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Tough time for truck sales in 2017

South Africa’s 2017 truck sales are much weaker than expected with the local truck market lagging 2.9% behind the sales recorded during the corresponding period last year.   

This is according to the latest results released by the National Association of Automobile Manufacturers of South Africa (Naamsa), Associated Motor Holdings (AMH) and Amalgamated Automobile Distributors (AAD).

A total of 24 201 trucks has so far been sold this year and with only one month of sales left in 2017, the industry will battle to surpass the forecasted 27 000 units by the end of the year according to Gert Swanepoel, managing director of UD Trucks Southern Africa.

“The local industry held up remarkably well despite South Africa’s stagnant economy, credit downgrades and prevailing political uncertainty,” says Swanepoel.

November sales

Looking at November’s sales in isolation, the Medium Commercial Vehicle segment was 16.7% down on November 2016’s performance, to 688 units.  The Heavy Commercial Vehicle segment was slightly down by 1.7%, to conclude the month on 471 units.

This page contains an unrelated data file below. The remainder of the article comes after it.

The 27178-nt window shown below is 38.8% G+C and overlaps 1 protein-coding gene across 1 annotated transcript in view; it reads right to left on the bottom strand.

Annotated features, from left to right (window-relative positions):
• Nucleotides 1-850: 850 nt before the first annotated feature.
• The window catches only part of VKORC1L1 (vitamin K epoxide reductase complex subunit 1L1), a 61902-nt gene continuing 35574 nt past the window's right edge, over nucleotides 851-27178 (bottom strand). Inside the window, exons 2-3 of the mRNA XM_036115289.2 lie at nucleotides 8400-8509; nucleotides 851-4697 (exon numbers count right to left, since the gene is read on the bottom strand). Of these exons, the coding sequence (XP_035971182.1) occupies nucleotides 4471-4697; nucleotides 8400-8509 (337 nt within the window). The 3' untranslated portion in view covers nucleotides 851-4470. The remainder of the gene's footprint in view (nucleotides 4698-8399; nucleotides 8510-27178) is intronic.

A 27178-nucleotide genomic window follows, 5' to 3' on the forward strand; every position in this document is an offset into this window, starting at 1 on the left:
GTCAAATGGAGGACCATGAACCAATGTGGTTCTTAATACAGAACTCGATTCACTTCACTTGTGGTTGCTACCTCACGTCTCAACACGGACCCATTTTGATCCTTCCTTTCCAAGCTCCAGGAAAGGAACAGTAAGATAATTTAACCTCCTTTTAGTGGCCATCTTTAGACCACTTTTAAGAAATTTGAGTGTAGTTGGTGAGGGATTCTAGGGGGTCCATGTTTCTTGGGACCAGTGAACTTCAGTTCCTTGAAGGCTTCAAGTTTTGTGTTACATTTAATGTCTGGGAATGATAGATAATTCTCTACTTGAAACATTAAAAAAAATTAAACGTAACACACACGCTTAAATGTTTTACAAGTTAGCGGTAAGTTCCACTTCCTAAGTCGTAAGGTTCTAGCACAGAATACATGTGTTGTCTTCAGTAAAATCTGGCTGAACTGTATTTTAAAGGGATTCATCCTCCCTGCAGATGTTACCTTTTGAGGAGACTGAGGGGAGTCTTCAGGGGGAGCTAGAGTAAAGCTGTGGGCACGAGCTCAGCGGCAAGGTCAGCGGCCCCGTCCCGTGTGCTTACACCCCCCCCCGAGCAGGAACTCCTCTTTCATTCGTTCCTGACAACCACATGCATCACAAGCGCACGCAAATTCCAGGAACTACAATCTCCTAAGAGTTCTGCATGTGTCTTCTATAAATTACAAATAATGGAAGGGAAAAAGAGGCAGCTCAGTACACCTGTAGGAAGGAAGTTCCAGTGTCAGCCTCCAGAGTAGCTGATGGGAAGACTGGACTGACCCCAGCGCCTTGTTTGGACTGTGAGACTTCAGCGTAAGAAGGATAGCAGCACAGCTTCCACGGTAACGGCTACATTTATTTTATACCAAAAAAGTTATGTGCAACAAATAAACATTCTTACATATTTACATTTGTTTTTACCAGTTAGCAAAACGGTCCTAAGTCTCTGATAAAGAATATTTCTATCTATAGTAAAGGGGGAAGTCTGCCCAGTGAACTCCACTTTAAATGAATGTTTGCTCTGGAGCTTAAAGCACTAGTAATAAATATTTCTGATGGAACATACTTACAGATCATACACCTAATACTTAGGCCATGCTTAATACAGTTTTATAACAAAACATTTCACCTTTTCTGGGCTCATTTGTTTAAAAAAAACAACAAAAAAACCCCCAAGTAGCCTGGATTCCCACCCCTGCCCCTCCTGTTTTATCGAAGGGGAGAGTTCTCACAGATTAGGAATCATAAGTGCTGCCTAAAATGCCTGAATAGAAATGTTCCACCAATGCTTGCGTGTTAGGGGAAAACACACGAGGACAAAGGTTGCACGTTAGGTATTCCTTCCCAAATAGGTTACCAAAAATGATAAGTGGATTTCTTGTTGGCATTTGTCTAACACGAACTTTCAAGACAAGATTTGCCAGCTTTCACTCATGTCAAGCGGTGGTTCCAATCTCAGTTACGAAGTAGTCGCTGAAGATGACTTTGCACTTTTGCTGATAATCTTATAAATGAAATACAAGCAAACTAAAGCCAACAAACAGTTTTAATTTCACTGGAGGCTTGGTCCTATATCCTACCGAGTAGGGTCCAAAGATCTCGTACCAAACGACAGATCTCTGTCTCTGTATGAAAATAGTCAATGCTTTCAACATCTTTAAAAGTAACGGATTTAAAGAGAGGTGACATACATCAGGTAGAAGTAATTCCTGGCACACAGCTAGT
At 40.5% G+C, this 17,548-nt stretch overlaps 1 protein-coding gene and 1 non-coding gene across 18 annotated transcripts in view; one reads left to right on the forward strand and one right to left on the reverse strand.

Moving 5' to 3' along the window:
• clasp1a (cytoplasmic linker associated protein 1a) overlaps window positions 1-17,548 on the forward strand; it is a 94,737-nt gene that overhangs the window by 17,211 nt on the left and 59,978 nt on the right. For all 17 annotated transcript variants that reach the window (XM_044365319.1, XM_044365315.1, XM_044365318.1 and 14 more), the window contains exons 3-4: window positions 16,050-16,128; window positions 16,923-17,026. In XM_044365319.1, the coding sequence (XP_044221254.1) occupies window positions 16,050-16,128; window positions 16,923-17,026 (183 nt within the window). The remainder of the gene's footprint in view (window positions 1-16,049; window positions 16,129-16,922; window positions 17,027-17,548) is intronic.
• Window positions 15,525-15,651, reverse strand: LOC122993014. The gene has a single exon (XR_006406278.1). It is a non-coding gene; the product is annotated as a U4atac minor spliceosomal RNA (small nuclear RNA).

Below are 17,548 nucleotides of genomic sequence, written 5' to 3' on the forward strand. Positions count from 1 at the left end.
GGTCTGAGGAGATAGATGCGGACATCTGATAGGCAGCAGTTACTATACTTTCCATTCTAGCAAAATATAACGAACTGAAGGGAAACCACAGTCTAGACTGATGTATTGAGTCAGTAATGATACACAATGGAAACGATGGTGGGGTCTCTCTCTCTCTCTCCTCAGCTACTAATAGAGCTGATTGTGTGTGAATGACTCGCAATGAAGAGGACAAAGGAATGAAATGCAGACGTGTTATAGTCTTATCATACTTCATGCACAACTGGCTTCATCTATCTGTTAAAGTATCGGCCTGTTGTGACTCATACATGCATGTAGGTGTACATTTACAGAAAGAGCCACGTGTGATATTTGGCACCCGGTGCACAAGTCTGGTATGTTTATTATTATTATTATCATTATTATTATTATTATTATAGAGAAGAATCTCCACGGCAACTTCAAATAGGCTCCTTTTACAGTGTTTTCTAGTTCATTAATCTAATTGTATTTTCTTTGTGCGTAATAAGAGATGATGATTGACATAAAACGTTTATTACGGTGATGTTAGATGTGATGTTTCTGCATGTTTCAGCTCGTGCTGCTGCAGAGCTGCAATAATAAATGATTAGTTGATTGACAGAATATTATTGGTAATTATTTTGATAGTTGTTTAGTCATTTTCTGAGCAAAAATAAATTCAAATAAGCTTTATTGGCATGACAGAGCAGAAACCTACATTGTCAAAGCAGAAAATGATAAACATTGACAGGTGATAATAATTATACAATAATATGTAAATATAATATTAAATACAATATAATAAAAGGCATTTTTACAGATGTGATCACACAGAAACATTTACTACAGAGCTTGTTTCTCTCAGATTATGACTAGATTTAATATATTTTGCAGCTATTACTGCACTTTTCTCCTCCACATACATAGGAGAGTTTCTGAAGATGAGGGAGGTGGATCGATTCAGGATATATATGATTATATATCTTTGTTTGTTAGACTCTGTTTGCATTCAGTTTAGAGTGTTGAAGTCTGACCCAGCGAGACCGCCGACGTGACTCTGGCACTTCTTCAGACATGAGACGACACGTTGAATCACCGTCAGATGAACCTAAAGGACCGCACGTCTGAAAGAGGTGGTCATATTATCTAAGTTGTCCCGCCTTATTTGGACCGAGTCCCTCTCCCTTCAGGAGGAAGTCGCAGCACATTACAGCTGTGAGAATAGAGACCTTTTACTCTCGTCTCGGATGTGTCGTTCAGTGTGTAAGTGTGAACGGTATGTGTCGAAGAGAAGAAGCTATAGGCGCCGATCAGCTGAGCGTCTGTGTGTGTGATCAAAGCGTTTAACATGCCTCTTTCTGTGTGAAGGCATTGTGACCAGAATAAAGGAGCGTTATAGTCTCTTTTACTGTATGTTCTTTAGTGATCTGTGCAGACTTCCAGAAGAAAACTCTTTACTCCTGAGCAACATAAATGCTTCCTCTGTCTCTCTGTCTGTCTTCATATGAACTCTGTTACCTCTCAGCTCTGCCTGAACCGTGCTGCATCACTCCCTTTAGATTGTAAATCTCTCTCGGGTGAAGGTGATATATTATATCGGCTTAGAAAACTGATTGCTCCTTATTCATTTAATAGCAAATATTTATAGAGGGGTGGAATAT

Sales in the Extra Heavy Commercial Vehicle Segment increased by 2.2% year-on-year to 1 103 units.  The Bus segment had a stellar month with a 43.9% increase in sales to 82 units, as some significant contracts were concluded in anticipation of the upcoming summer holiday season.

“Good sales results in the Bus and Extra Heavy segments show that companies are still willing to invest in new assets, especially leading into the New Year,” Swanepoel notes.

“Sales in industry segments like mining and construction have picked up over the last quarter or so, which is reflected in the positive sales results in especially the Extra Heavy segment.”

Patience on the road

As 2017 comes to an end, transporters will be especially busy during the upcoming holiday season.

“With traffic set to increase significantly during the holiday season, trucks are often seen as a nuisance on the road.  However, trucks are key to the economy and to keep the wheels of industry turning,” said Swanepoel.  “Road users are encouraged to apply patience, logic and consideration when passing trucks on the road, for the safety of all!”

 

 

 

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